The Board of Regents approved $10.5 million in cuts to the University’s budget Monday, and the Office of Equity and Inclusion was among the hardest-hit programs.

Rumored to be cut completely, OEI budget was instead cut by $136,320, meaning it will have to terminate five positions within the department. The regents cut more funds from the OEI’s budget than any other management and administration department within the Provost’s Office.

“It’s a pretty deep cut,” said Jozi De Leon, OEI vice president. “Any more cuts will be devastating because this year I am letting go people through attrition. Next year it would mean actually cutting folks who are very essential to the office.”

The regents also approved a recommendation from the Provost’s Office to cut more than $1.3 million from the Provost’s Office’s budget. More than $328,000 was cut from the office’s management and administration. One-third of that comes through cuts at OEI.
Chris Ramirez, a graduate assistant with OEI, said the department cuts affect every person on campus.  

“The proposed 27 percent cutbacks are a step backward,” he said. “And we need to keep moving forward.”

The OEI’s mission is to serve UNM’s minority students who feel underrepresented on campus, according to its website. Its core values are to promote equity, critical diversity, inclusive excellence and social justice. OEI attempts to reach these goals through diversity events and training, often coordinating with the LGBTQ Resource Center, El Centro de la Raza, African American Student Services and American Indian Student Services.

De Leon said her department is now in survival mode, but will try to provide adequate support with bare-bones resources. She said the department will look to donors for support.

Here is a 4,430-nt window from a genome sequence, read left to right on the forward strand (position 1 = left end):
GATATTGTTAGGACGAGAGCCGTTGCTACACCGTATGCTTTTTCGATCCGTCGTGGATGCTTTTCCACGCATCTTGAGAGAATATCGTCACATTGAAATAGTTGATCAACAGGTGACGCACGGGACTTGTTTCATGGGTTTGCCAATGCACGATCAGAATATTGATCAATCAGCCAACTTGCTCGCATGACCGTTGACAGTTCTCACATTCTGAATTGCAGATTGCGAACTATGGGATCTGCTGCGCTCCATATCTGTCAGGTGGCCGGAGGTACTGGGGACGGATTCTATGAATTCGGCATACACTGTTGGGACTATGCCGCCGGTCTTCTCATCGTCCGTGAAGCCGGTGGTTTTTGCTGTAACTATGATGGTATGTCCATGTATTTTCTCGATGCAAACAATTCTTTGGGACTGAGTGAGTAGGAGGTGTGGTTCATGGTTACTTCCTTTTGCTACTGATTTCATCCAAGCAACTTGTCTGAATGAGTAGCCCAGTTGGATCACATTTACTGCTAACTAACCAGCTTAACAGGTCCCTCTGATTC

“I don’t have very much money for programming, but at least I have staff,” De Leon said. “And my feeling was that if I have staff, then I can go out and seek external funding to rebuild my budget.”  

OEI’s cuts will impact the department’s support staff, which will be cut from nine to four staff members next year.  

“I have at least two assistants that are graduating and moving on to something else. I won’t refill those positions,” De Leon said. “So, in terms of staffing, it will be a clerk, full time, my unit administrator, myself and one project assistant, which will be a graduate student.”

Still, OEI expected significant budget cuts and possible elimination from the beginning of the budget process. Dozens of students spoke at last month’s Budget Summit in support of keeping the department around. Regent Jamie Koch said he received more than 100 e-mails to not eliminate OEI.

De Leon said the support was phenomenal.

“I was so happy to see that the contribution that I make to their student life is important,” she said. “The fact that the student voice was so loud was heartwarming.”

Later this week, OEI will meet with student service groups that assist minorities to discuss the impact cuts will have on OEI’s programs contribution.  

“The reality is that we are living in a very different time and in a very different place,” De Leon said. “I’ve never had to experience this type of devastating cut in my budget. Ever.”